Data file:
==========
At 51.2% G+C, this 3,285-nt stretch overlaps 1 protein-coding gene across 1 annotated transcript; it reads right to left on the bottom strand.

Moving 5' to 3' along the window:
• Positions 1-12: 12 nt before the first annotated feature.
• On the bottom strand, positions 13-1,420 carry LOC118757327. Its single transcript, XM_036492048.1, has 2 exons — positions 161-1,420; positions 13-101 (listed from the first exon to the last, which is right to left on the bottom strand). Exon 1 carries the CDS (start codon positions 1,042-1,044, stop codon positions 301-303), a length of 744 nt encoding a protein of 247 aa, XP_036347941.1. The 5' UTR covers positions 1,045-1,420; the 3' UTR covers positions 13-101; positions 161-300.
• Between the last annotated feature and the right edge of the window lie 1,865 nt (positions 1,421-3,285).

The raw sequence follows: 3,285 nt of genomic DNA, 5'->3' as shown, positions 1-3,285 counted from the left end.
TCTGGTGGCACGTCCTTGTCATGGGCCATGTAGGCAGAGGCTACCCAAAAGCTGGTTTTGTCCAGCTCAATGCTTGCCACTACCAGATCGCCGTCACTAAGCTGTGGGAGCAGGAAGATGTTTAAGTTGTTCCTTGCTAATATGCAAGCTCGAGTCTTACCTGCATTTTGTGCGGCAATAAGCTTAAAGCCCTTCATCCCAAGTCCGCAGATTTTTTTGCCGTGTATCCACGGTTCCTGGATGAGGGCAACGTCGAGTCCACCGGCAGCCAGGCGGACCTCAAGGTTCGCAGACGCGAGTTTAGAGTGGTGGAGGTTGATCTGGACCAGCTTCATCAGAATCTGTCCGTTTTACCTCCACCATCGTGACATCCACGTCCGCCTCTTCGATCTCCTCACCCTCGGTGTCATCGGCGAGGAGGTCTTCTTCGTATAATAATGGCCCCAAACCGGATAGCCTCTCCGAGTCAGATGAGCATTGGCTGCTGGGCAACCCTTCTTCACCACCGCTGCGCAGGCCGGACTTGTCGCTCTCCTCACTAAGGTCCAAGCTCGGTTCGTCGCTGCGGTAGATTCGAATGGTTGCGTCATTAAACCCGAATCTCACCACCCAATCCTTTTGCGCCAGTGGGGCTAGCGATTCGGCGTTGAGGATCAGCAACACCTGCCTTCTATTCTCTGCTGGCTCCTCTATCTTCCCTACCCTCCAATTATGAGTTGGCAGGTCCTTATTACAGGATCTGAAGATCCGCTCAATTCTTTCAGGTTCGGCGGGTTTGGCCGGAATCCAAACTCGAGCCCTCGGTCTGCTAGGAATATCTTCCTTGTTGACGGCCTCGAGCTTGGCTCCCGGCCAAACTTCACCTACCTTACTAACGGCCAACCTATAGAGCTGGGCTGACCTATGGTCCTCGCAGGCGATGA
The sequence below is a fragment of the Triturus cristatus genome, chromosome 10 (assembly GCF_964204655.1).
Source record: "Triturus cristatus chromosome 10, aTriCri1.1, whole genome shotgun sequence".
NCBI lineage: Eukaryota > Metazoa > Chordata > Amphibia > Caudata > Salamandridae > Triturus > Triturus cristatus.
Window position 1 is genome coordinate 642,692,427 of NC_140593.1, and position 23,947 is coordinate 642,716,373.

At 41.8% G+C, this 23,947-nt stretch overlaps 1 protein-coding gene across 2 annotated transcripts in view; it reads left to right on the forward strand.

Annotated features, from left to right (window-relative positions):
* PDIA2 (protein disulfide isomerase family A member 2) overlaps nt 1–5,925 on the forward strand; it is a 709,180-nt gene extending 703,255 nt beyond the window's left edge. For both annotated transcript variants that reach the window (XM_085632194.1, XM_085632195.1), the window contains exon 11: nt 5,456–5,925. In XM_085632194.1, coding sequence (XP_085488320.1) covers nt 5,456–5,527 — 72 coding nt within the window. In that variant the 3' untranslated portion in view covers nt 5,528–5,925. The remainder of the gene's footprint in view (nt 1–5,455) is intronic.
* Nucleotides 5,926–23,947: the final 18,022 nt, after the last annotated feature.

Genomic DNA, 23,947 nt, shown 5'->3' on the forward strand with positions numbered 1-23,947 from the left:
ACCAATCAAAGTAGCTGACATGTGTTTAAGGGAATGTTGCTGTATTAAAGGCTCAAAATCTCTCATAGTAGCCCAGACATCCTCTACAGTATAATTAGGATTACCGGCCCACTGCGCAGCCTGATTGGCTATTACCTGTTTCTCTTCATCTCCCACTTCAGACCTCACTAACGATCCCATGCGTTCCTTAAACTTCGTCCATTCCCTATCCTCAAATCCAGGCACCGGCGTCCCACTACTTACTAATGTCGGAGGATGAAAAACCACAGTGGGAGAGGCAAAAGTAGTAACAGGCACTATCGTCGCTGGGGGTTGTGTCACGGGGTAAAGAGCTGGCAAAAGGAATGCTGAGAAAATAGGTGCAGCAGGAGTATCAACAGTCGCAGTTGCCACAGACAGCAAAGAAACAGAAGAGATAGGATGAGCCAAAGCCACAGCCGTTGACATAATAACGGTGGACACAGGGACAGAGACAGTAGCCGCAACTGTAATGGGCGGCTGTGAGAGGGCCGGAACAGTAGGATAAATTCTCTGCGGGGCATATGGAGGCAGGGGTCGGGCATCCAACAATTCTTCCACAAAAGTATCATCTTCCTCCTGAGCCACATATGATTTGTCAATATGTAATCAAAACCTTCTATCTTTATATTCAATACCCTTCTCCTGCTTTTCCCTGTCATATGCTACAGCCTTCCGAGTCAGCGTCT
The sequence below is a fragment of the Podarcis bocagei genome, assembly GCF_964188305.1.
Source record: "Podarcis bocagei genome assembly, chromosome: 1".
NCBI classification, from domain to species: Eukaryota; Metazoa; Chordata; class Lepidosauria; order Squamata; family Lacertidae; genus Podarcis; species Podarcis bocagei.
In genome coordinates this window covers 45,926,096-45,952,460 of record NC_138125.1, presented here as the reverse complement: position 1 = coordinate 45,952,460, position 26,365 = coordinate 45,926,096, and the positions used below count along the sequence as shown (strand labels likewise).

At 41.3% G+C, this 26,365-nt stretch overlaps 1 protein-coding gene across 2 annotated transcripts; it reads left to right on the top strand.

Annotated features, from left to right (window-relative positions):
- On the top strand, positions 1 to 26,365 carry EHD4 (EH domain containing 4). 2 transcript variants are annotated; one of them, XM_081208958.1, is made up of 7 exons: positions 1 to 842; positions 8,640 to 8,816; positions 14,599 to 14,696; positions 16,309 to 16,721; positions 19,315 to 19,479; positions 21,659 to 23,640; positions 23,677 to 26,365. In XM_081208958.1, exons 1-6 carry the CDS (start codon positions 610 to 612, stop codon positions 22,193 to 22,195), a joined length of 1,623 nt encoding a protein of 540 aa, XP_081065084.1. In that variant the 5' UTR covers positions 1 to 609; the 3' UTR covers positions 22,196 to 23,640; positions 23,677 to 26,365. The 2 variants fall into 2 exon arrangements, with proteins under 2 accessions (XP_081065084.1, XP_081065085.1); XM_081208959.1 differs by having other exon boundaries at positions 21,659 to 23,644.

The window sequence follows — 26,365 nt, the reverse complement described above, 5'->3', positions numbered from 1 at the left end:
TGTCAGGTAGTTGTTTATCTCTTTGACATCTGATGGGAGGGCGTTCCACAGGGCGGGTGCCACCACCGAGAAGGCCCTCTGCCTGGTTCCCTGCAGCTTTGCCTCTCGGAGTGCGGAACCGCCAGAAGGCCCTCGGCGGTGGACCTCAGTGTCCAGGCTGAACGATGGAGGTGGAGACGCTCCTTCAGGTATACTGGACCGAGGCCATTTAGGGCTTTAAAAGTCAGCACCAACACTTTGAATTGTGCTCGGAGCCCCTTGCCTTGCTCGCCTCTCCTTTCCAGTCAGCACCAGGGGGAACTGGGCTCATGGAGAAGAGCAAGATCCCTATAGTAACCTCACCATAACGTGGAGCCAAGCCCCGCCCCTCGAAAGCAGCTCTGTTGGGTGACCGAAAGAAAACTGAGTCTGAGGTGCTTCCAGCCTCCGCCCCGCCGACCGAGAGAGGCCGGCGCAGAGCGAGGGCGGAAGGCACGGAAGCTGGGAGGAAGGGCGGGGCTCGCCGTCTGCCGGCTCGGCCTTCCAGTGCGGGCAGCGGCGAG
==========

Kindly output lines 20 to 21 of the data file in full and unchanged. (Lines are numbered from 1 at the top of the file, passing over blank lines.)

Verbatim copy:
NCBI classification, from domain to species: Eukaryota; Metazoa; Chordata; class Lepidosauria; order Squamata; family Lacertidae; genus Podarcis; species Podarcis bocagei.
In genome coordinates this window covers 45,926,096-45,952,460 of record NC_138125.1, presented here as the reverse complement: position 1 = coordinate 45,952,460, position 26,365 = coordinate 45,926,096, and the positions used below count along the sequence as shown (strand labels likewise).